Over the years, humanity has invented numerous life-saving devices and equipment. One that immediately comes to mind is pacemaker. What a pacemaker does is essentially control your heartbeat. It is usually utilized for patients who have low heart beat or irregular heartbeat. A pacemaker comprises a small battery and electronic circuit that sends electrical pulses to the heart. This ensures that the heart can continue to function in an efficient manner.
Normally, pacemakers are robust devices and rarely malfunction. But as they have electronic components, there’s always a risk of things going wrong. So, what will happen if the pacemaker suddenly malfunctions or stops working completely. What happens to the patient if pacemaker fails? How much time the patient has to get it fixed? For answers to such questions, here are some important things we need to know about pacemakers.
Pacemaker dysfunction symptoms
If you are not near a doctor, symptoms can help you identify if your pacemaker has malfunctioned or stopped working. When a pacemaker malfunctions, there could be symptoms like consistent slow heart rate. Or your heart could alternate between periods of slow heartbeats and fast heartbeats. Another symptom is irregular heartbeat. In general, you will experience weakness and tiredness if your pacemaker is not working properly.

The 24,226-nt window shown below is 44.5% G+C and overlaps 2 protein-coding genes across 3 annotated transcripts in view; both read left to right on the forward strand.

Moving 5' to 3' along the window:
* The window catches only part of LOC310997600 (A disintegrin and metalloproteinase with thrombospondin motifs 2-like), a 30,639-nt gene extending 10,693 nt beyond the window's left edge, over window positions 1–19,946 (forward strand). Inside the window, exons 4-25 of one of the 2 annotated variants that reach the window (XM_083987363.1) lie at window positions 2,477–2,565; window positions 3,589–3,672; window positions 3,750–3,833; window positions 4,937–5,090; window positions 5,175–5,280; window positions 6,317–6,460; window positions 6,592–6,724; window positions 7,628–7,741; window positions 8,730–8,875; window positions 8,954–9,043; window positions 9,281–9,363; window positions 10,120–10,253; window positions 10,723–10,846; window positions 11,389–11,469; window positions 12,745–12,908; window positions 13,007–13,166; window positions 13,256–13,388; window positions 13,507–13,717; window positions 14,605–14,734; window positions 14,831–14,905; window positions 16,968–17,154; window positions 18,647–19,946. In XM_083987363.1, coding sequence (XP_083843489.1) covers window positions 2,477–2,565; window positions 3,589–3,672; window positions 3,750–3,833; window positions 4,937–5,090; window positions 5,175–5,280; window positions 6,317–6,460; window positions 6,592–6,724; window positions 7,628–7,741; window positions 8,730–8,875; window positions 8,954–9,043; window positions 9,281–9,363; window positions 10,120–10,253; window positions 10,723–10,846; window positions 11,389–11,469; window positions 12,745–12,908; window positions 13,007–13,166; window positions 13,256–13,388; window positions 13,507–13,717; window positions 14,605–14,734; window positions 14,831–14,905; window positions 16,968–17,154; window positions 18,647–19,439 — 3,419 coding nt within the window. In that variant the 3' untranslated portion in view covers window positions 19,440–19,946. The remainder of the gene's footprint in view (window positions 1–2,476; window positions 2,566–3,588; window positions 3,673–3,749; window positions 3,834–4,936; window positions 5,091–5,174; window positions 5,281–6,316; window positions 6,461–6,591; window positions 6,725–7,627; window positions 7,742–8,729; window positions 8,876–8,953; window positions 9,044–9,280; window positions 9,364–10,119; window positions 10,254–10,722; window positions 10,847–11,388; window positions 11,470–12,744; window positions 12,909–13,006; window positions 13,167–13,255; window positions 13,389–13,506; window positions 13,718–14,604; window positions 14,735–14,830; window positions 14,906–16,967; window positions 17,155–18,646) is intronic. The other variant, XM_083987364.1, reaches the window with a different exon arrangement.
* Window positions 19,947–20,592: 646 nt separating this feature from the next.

How much time you have after pacemaker malfunctions?
The seriousness of symptoms may vary from patient to patient. For some, the symptoms may be mild to moderate. For others, a malfunctioning pacemaker can lead to more serious outcomes such as fainting, difficulty in breathing, chest pain, vomiting, nausea, and extreme drowsiness. Fatality related to pacemaker malfunction is unlikely provided that you get medical help as soon as possible. If symptoms are ignored over longer durations, there will be increased risk of serious heart related problems.
Can you die if pacemaker stops working?
Although rare, there is possibility of death due to pacemaker malfunction. It will depend on the condition that has necessitated the use of a pacemaker. For example, the risk is high in patients diagnosed with infrahisian AV block. If the pacemaker of such a patient malfunctions, it could result in fatality.
Modern day pacemakers are highly reliable and very rarely fail or malfunction. To reduce risks even further, it’s imperative that you get the pacemaker tested at regular intervals. This will ensure that any potential problems with the pacemaker can be identified at an early stage.
A number of problems associated with pacemakers can be identified and fixed. It includes things like battery depletion, electronic circuit failure, and dislodged pacemaker lead. It is possible that the condition of your heart may have also changed. In this case, the pacemaker will need to be reprogrammed.